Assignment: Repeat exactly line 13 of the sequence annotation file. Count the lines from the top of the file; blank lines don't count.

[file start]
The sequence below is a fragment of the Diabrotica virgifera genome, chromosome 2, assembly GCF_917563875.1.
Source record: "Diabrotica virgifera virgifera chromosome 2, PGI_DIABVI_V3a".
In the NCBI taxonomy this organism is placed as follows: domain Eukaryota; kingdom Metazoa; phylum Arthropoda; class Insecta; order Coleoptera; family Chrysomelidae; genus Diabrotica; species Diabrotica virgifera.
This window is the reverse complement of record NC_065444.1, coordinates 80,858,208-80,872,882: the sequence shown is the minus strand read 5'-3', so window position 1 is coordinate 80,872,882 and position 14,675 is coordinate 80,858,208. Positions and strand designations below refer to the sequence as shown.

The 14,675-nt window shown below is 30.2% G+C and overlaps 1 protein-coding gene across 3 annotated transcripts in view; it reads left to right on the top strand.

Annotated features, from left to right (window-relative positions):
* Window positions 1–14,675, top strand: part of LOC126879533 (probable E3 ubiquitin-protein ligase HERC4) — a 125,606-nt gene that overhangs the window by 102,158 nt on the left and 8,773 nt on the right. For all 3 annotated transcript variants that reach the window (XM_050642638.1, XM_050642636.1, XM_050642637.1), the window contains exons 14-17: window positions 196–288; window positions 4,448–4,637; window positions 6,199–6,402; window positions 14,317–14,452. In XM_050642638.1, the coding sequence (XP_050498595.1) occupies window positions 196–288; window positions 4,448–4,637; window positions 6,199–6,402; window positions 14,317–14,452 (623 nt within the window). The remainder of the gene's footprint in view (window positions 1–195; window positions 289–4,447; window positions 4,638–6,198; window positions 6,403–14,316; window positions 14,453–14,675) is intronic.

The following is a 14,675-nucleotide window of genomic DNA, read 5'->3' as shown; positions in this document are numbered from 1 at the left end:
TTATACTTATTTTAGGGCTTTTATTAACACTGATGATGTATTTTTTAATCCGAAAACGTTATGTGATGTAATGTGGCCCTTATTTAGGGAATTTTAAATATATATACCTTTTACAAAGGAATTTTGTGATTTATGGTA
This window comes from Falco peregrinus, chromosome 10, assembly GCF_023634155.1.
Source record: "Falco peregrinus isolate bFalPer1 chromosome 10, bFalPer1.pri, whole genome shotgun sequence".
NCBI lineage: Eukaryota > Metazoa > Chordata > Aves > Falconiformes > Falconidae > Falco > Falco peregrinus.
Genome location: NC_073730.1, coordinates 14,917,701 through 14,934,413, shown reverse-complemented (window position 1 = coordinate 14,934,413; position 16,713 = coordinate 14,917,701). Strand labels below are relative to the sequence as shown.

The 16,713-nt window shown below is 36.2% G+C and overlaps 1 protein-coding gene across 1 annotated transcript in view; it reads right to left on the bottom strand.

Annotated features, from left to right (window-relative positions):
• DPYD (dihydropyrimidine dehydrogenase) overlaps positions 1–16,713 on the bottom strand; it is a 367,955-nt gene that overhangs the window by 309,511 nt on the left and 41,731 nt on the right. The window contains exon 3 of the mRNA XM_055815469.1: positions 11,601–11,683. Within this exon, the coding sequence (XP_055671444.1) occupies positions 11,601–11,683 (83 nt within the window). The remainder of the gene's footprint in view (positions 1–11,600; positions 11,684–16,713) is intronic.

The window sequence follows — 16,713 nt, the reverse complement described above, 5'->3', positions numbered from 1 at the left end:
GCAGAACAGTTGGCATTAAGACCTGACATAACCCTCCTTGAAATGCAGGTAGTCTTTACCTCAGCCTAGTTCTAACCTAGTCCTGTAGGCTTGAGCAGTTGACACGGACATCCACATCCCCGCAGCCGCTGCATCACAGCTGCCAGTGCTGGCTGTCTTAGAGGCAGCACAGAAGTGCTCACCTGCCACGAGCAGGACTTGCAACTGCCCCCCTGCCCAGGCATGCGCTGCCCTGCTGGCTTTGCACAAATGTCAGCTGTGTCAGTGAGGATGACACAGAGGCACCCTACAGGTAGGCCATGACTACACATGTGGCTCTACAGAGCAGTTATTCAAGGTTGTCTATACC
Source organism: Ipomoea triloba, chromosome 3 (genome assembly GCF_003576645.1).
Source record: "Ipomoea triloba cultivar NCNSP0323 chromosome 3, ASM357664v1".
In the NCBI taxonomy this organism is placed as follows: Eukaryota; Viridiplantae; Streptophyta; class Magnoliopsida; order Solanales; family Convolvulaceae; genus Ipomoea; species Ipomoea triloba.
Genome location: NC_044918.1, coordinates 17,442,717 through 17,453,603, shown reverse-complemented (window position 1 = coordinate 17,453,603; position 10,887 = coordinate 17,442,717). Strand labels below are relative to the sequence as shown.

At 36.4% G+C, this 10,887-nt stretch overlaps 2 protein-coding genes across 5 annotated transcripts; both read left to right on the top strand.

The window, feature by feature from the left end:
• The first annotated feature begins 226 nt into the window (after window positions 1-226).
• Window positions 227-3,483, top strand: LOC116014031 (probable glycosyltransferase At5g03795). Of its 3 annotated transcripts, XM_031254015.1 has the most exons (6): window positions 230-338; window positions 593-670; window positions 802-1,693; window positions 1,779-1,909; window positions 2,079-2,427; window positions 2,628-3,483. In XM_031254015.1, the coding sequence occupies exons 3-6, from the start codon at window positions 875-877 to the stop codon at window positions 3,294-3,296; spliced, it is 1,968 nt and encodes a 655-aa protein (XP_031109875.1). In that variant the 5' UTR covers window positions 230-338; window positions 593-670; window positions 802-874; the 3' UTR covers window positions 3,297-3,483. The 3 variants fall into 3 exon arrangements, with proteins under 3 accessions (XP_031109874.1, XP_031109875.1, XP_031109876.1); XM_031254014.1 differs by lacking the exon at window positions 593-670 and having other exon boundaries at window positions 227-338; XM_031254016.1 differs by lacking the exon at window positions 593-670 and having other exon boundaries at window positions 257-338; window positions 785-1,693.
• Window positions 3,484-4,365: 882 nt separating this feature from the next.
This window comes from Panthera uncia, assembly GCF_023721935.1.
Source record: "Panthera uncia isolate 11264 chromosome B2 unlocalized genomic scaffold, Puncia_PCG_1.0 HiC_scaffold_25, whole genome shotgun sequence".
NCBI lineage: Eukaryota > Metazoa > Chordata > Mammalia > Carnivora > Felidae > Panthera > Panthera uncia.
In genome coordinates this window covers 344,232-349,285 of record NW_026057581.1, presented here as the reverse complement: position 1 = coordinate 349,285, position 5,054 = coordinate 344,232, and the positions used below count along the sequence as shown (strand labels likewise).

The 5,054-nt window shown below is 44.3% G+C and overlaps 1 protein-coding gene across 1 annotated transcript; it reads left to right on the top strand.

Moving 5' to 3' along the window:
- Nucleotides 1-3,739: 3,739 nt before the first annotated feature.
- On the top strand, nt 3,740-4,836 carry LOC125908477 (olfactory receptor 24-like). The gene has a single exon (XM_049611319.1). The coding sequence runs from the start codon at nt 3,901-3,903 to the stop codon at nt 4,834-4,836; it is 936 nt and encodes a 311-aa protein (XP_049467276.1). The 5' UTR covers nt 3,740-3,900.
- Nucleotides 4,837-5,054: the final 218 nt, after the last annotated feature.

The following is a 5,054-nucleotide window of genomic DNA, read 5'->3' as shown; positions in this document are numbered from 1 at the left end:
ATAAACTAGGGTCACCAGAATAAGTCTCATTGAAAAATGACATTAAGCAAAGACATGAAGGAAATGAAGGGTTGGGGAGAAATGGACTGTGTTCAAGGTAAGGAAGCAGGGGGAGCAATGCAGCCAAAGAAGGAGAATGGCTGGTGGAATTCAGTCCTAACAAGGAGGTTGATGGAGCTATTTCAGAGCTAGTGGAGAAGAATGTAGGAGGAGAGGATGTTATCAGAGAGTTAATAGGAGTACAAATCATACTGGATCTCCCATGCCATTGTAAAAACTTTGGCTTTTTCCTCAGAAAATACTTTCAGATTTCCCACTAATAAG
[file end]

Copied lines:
Genome location: NC_073730.1, coordinates 14,917,701 through 14,934,413, shown reverse-complemented (window position 1 = coordinate 14,934,413; position 16,713 = coordinate 14,917,701). Strand labels below are relative to the sequence as shown.